Have you ever noticed how we talk about time? We often address it like a fierce competitor we have to beat to the finish line. We crunch it, beat it, and race against it. But I wonder what would happen if we were to treat time as a partner, as a friend, as the Siamese twin it was meant to be? In my book, time equals existence, not money as Benjamin Franklin was apt to say.

Let me back up. Time, in truth, is a construct. It is an organizing principle that helps us meet expectations, such as getting to the same restaurant at the same moment as your friend so you can have lunch. It is a useful tool in commerce, too. You wouldn't want to miss that shipment coming in from abroad, now would you? In fact, global time wasn't properly introduced until October 13, 1884 when a few folks from 26 nations gathered in Washington, DC to agree upon the prime meridian that sliced through the Greenwich Observatory's telescope in England. In that agreement, the Earth was placed into a girdle with 24 strands. We call them time zones. For anyone who's suffered jet lag, as I just have after a two-week trip to the US, you'll know the effect time change can have on you.

So if time is something we've made up, why do we engage in clock combat, that insidious striving to beat that which we cannot control? We often attempt to cram so much into our day that we are left breathless even trying to 'keep up.' But, what exactly are we keeping up with? My guess it is an imaginary standard as made-up as time itself.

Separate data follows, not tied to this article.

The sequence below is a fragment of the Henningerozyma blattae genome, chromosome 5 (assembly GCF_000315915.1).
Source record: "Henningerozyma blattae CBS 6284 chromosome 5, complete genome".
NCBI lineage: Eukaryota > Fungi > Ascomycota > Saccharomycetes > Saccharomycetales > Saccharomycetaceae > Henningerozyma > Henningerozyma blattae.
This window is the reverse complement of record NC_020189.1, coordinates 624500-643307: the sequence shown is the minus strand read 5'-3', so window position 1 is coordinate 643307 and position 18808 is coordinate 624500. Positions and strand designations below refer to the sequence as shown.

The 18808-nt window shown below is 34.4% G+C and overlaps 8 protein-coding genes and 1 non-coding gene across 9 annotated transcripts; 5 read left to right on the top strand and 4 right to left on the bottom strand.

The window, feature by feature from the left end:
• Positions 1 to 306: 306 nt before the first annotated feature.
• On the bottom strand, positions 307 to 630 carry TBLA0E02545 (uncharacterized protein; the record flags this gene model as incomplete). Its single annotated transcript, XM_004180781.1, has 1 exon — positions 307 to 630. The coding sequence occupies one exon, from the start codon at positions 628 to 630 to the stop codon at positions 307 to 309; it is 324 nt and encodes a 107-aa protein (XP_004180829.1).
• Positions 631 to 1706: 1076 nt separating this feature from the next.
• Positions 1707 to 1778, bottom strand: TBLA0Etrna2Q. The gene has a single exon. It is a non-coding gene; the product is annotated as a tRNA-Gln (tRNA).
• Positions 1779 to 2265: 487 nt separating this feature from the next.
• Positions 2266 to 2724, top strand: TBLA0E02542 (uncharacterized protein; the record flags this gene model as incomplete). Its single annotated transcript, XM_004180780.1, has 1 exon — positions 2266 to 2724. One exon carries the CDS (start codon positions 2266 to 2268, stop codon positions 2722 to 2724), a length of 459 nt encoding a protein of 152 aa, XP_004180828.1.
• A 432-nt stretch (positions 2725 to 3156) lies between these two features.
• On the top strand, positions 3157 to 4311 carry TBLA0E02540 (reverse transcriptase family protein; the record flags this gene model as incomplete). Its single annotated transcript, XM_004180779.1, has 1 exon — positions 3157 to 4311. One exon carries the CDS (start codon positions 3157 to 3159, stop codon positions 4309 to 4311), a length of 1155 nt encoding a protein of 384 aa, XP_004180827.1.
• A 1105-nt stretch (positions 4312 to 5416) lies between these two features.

I would claim multitasking is symptomatic of a much broader issue. We attempt to do two or more comparably difficult things at once (texting while driving comes to mind) because we think we don't have enough time. Truth be told, we are living longer than we ever have in human history. With an current average life expectancy of 78.11 years in the United States, we have a lot more time than we used to.

Time as friend? Now there's a thought. What would your life look like if you embraced a time abundant mentality?

Here's a fun task to try. The next time you are going somewhere and you think you might be late, turn off all distractions (radio, cell phone, iPod, etc) and simply concentrate on where you are going while observing the speed limit. Breathe deeply as you do and tell yourself "I will get there at the exact moment I need to." Chances are you will arrive in a state of bliss. Even if you are a few moments late according to the clock, you will have lived one of the basic priniciples of the power of slow ~ mindful living while being fully engaged in the here and now.

So go for it. Then tell me how you did!

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